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Chess programs, Intellectual property, software improvement

It was a long time ago that getting a computer to play chess at a human level was just a far off goal. Things have changed since then. It looks like there has been steady improvement until something changed in about 2004. The paradigm shift at that time in chess engines got David Post at the Volokh Conspiracy’s notice – see Chess and the Open Source Revolution.

From Tyler Cowen, via James Grimmelmann: Soren Riis has a really fascinating essay on the rather astonishing recent developments in the world of computer chess [Part 1, Part 2, and Part 3) focusing on the the lifetime ban, recently handed down by the organizers of the World Computer Chess Championships, issued against the author of “Rybka,” a highly successful computer chess program, on the grounds that it is using “plagiarized” code.
It’s a fascinating story in its own right, but particularly for what it says about innovation and information;

The story is one of an organization trying to defend itself in an old paradigm. There are some parallels that make me think of the WBCCI.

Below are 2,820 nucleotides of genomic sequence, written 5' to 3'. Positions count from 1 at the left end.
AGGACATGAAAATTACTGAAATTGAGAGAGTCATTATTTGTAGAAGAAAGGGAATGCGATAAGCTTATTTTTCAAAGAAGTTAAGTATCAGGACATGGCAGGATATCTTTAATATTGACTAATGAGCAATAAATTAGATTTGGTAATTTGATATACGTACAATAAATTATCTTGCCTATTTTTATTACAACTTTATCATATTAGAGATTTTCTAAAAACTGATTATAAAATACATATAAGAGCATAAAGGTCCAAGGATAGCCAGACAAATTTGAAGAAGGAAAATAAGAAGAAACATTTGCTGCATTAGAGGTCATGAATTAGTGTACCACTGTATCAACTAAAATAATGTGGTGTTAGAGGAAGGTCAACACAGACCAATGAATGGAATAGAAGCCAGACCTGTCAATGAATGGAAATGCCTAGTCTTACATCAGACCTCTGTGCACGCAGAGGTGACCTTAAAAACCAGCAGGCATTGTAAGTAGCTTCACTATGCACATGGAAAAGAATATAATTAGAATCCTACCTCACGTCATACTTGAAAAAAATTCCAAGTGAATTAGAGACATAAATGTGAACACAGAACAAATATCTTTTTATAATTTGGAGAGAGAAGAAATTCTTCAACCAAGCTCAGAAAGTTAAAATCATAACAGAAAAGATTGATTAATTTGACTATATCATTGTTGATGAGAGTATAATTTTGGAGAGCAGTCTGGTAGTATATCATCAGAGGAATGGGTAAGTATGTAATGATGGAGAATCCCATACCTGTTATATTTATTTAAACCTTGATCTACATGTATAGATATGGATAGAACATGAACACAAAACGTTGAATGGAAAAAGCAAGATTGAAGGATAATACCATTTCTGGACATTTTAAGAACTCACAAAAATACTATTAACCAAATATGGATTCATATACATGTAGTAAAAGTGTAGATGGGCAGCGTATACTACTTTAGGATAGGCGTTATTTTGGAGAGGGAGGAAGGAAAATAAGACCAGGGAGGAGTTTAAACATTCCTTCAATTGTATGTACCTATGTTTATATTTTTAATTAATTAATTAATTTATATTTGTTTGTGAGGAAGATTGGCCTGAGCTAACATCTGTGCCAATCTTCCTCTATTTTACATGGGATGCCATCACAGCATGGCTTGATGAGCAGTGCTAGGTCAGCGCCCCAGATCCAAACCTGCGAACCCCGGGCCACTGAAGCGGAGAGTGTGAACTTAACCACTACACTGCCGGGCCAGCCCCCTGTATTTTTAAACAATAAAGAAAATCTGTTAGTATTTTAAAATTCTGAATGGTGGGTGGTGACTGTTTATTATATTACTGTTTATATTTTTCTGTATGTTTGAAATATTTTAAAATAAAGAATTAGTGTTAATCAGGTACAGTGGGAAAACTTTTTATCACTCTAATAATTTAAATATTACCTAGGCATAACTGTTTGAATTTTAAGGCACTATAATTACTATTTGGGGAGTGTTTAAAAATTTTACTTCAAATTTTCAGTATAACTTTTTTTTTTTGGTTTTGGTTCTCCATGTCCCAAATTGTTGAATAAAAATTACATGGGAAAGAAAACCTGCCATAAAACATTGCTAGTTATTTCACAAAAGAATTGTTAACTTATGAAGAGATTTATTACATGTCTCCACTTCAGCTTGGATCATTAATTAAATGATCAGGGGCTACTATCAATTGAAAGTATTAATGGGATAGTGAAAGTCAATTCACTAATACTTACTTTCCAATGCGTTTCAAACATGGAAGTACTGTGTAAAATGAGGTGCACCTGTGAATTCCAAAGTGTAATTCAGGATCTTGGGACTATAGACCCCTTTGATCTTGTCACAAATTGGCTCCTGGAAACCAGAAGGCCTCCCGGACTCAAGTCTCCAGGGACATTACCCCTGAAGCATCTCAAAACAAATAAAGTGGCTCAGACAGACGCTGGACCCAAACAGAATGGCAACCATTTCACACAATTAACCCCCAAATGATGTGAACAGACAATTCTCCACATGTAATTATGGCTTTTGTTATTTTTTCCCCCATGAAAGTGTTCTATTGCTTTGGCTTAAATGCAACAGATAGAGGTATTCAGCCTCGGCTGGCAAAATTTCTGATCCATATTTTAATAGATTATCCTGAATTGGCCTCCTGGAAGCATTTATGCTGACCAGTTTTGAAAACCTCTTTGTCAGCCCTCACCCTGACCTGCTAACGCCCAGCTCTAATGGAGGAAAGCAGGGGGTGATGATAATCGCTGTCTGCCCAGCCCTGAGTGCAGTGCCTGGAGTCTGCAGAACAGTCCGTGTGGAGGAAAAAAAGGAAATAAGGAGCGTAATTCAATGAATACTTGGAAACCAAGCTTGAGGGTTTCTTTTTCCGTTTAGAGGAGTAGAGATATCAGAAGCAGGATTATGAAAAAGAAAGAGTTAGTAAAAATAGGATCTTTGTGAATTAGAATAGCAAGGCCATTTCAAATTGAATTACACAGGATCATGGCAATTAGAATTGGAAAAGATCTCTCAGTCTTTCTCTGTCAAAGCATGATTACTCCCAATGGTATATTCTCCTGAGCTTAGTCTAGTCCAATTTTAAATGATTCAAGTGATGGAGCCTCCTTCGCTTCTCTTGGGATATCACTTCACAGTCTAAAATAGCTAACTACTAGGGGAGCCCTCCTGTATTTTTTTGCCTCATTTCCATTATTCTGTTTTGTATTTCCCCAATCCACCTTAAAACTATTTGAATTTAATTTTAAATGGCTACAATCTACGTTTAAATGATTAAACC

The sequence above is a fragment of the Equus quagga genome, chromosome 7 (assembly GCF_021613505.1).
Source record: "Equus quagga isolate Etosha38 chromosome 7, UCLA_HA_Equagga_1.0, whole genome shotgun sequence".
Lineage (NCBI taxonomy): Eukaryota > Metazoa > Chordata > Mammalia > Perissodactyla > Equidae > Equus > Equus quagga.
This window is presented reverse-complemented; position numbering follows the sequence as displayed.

The story is one of an innovator who tickles the wrong crowd and gets lambasted – I can feel for him!

There’s a great deal more in the original essay about the nature of proprietary rights and the norms and customs in this particular community — well worth reading.

The story is one about the impact of innovation and how it can increase capabilities in previously unimaginable ways.

The story is about resistance to change and where the observation that you can tell pioneers by the arrows in their backs comes from.

The story is one about the growth and development of ideas and how creativity feeds off itself if given the chance.

The current consideration of legislation like SOPA and other attempts to control and protect ideas need stories like this to better learn where balance is needed and just how fallible decisions can be – much as the chess organization’s enabling a panel of experts to come up with a decision that had harsh and severe consequence that appears to have been considerably out of line with the nature and quality of the findings.

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